Rifat Hasan, Health Specialist and Christel Vermeersch, Senior Economist
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As we all know, RBF is being used in many settings to improve health care utilization and subsequently, healthcare outcomes. A range of evaluations have been conducted and are ongoing to assess the programs and learn about their impact. Apart from the clear lack of strong quantitative evidence that includes credible estimates of the counterfactual (i.e. what would have happened without RBF), an additional theme has emerged – it’s not enough to understand whether RBF works and which outcomes it affects in a particular context, but we need more information about how to interpret the results. Why did some indicators move and others not? What was the impact of the context and non-RBF parts of the health system? And conversely, how did RBF change the health system?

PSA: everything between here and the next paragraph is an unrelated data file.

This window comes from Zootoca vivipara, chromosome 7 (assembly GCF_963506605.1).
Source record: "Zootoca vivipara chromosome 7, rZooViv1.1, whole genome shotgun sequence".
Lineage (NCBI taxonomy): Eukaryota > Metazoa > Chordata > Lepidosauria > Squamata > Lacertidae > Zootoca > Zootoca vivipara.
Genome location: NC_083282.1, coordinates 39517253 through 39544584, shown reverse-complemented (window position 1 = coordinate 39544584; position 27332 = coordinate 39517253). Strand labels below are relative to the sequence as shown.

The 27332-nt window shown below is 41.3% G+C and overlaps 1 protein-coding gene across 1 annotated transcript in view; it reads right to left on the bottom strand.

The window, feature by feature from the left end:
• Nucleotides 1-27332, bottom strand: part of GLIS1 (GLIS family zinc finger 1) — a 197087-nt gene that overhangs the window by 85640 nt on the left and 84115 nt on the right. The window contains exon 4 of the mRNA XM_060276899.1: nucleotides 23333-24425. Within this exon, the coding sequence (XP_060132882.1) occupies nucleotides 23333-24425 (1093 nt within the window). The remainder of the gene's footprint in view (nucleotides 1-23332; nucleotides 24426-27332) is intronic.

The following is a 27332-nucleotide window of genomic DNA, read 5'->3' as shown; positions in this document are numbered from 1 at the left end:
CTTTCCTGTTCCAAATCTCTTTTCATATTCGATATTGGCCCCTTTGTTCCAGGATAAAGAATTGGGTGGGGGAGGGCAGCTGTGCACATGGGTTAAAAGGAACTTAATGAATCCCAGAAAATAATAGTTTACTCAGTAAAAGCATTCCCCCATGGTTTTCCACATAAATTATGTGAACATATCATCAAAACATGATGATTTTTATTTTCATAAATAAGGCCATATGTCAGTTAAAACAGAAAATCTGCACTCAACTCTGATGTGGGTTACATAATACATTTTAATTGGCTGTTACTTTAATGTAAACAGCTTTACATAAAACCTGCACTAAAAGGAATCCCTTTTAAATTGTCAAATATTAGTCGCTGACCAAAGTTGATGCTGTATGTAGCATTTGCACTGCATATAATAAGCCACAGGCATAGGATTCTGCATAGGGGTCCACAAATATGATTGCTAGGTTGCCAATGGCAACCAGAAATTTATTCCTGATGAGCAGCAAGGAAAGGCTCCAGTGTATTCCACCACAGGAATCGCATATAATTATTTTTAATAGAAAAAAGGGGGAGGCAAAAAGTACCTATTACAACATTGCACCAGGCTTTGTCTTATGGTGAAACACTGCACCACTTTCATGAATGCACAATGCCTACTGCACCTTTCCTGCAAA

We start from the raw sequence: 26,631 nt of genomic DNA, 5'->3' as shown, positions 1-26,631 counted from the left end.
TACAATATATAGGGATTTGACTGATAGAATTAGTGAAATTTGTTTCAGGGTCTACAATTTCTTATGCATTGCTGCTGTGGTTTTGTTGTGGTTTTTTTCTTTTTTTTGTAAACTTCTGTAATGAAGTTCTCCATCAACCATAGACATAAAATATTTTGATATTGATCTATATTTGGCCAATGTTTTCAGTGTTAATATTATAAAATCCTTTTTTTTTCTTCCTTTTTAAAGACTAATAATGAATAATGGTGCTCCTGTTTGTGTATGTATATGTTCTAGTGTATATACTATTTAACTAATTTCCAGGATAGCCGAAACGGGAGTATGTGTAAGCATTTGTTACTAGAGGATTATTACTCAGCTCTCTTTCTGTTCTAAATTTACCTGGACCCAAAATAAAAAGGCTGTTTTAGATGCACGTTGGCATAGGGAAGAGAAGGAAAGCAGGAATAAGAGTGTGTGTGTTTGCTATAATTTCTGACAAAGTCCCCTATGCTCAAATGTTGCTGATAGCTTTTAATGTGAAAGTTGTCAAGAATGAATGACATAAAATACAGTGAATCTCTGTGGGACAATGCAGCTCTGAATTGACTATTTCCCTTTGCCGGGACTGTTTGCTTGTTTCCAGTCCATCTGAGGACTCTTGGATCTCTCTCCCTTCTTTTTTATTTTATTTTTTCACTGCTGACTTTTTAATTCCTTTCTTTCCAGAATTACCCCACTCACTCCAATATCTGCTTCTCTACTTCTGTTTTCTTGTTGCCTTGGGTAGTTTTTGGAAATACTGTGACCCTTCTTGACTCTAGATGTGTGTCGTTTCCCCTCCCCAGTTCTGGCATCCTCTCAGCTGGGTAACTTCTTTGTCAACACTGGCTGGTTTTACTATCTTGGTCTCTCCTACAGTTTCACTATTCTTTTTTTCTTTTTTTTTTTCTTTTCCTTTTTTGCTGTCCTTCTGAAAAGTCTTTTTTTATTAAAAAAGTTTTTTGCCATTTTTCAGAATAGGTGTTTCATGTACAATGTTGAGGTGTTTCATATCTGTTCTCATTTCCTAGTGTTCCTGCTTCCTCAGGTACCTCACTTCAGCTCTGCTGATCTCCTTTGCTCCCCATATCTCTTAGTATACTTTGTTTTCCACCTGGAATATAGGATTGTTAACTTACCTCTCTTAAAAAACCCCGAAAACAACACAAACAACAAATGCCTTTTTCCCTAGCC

1 Eichler et al., 2009, Eldridge and Palmer 2009, Ireland et al., 2011
2 De Savigny et al., 2009; Fretheim et al., 2012